After spending three days in Boston, Massachusetts. And obviously loving the exploring of history and all, I had the luck of having an extra day off in part of my four day weekend. So without much planning and knowing that we could visit any where we wanted to. We decided to explore Washington County in upstate New York. Simply because of the thought we’d like to attend the Washington County Fair later in the day.
So just before heading out onto the road, we did some quick research, and learned through Wikipedia that there are numerous historic locations in the county. A total of 35 locations showed up with the first being the childhood home of Susan B. Anthony.
The childhood home is located in Battenville, New York. Anthony and her family moved here when she was 13 and then moved away when she was 19. As this house stands currently, it looks barely well maintained. Yet surprisingly still strong enough and not collapsing. The grass isn’t well mowed with perfection and there are vines growing up the side of the house.
While you look at the house you’ll notice the front retaining wall looks in great shape. But as you may not notice with reports on the internet or even by the view of my picture. That this house is on the side of the road. On a highway in which the speed limit is 55 miles per hour. There is no parking spots for visitors or even a pull off spot.
We had to take a risk just to get the few pictures we got. As we parked down the road a little in a abandon pull off area, in which look liked a factory or something had once been. Obviously this is a major problem for anyone trying to get a little history on who Susan B. Anthony is. And it saddens me that more care isn’t put into the location. Then again it’s much the major problem with the numerous blue historic signs located throughout the country. It’s just a small risk to learn about history.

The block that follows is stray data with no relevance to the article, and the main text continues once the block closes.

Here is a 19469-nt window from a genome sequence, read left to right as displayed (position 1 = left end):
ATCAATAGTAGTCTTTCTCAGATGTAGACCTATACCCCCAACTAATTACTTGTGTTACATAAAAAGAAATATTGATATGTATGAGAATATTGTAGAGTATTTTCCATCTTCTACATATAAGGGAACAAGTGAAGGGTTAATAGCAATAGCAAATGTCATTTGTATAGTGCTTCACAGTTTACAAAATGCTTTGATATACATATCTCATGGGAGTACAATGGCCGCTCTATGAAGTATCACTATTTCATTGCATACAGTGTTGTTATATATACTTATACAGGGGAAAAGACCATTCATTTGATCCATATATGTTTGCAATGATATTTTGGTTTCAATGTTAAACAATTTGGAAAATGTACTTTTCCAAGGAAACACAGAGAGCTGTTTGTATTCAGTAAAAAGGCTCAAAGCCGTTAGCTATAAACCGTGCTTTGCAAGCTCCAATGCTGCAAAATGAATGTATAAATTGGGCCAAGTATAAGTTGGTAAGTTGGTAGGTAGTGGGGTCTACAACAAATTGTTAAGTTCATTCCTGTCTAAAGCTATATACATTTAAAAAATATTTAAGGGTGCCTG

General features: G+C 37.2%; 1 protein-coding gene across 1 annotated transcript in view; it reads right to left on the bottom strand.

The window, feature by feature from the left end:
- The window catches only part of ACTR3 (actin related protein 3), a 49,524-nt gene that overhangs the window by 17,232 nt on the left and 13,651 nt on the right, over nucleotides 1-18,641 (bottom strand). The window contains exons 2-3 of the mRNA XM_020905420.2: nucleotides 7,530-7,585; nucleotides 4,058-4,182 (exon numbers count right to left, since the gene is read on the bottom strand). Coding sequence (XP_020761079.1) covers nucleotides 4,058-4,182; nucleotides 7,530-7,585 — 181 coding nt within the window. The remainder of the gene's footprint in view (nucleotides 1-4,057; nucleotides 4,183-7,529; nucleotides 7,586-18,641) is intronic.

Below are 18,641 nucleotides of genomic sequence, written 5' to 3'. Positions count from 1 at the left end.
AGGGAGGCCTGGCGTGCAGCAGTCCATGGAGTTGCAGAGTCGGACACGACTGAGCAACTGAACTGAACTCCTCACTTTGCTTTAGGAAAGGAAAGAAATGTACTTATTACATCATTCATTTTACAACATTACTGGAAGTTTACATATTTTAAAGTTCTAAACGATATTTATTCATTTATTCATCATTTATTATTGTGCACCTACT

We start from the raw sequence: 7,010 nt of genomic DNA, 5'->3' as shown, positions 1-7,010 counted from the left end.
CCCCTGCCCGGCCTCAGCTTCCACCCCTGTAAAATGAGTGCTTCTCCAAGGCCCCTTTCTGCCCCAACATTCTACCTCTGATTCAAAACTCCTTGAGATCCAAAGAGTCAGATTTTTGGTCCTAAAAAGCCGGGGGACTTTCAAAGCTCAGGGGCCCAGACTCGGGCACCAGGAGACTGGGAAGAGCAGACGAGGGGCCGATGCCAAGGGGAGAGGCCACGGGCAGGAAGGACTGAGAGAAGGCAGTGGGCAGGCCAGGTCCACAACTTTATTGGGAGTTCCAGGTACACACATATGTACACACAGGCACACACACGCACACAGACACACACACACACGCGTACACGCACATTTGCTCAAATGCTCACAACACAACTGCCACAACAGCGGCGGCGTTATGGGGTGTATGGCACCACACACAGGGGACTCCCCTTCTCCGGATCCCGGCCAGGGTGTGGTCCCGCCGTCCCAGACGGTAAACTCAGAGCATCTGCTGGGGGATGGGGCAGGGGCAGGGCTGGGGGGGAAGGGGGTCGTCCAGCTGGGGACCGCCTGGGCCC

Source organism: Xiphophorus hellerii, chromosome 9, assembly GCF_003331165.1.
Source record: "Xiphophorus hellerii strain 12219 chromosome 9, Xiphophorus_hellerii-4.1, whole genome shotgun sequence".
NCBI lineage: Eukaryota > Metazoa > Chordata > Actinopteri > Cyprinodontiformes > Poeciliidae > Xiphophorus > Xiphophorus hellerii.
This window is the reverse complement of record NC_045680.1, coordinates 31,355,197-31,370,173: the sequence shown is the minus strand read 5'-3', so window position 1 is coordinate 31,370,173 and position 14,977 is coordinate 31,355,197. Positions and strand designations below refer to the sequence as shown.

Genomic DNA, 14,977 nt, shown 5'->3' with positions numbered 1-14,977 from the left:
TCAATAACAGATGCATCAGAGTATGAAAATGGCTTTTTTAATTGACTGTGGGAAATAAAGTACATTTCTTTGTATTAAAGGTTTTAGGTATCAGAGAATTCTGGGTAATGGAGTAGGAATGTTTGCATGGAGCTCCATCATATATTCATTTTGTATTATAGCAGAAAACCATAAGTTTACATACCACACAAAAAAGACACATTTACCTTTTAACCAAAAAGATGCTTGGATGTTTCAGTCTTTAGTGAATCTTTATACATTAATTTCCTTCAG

Speaking of history and trying to understand who Susan B. Anthony is we must jump to the internet, as I attack Wikipedia to aid me in the teaching. Anthony lived for 86 years and she was featured on the dollar coin. But why is she still famous to this day?
She was born to a Quaker family and by the age of 17, while she must have still lived in this aforementioned house, she was petitioning for anti-slavery. For those wondering what year this was, let’s put it this way, she was born in 1820. Thus meaning this was decades before the Civil War and when Abraham Lincoln came on the scene fighting for the rights of those forced into slavery. Years before the Emancipation Proclamation, executive order issued by President Abraham Lincoln on January 1, 1863 in which all those entitled to be slaves would now become free.
Anthony would also fight for the rights of women, as she was one. She would form numerous groups as well as publicly speak for the rights of women. She would eventually be arrested in 1872. For get this, the simple act of voting. Yes, believe it or not, women couldn’t vote. Anthony would be found guilty of voting, she would be forced to pay a fine, a fine she wouldn’t end up paying. Something that local authorities wouldn’t get any more involved in.
According to Wikipedia “When she first began campaigning for women’s rights, Anthony was harshly ridiculed and accused of trying to destroy the institution of marriage.” Something that numerous people in our current day and time have been accused of.
When Anthony sadly died before the inevitable right for women to vote became law. But she has seen numerous states such as Wyoming, Utah, Colorado and Idaho, and several larger states followed soon after. Legal rights for married women had been established in most states, and most professions had at least a few women members. And there was 36,000 women were attending colleges and universities, up from zero a few decades earlier.
The 19th amendment which gave women the right to vote was passed on August 26th, 1920. Well over 14 years since she passed away.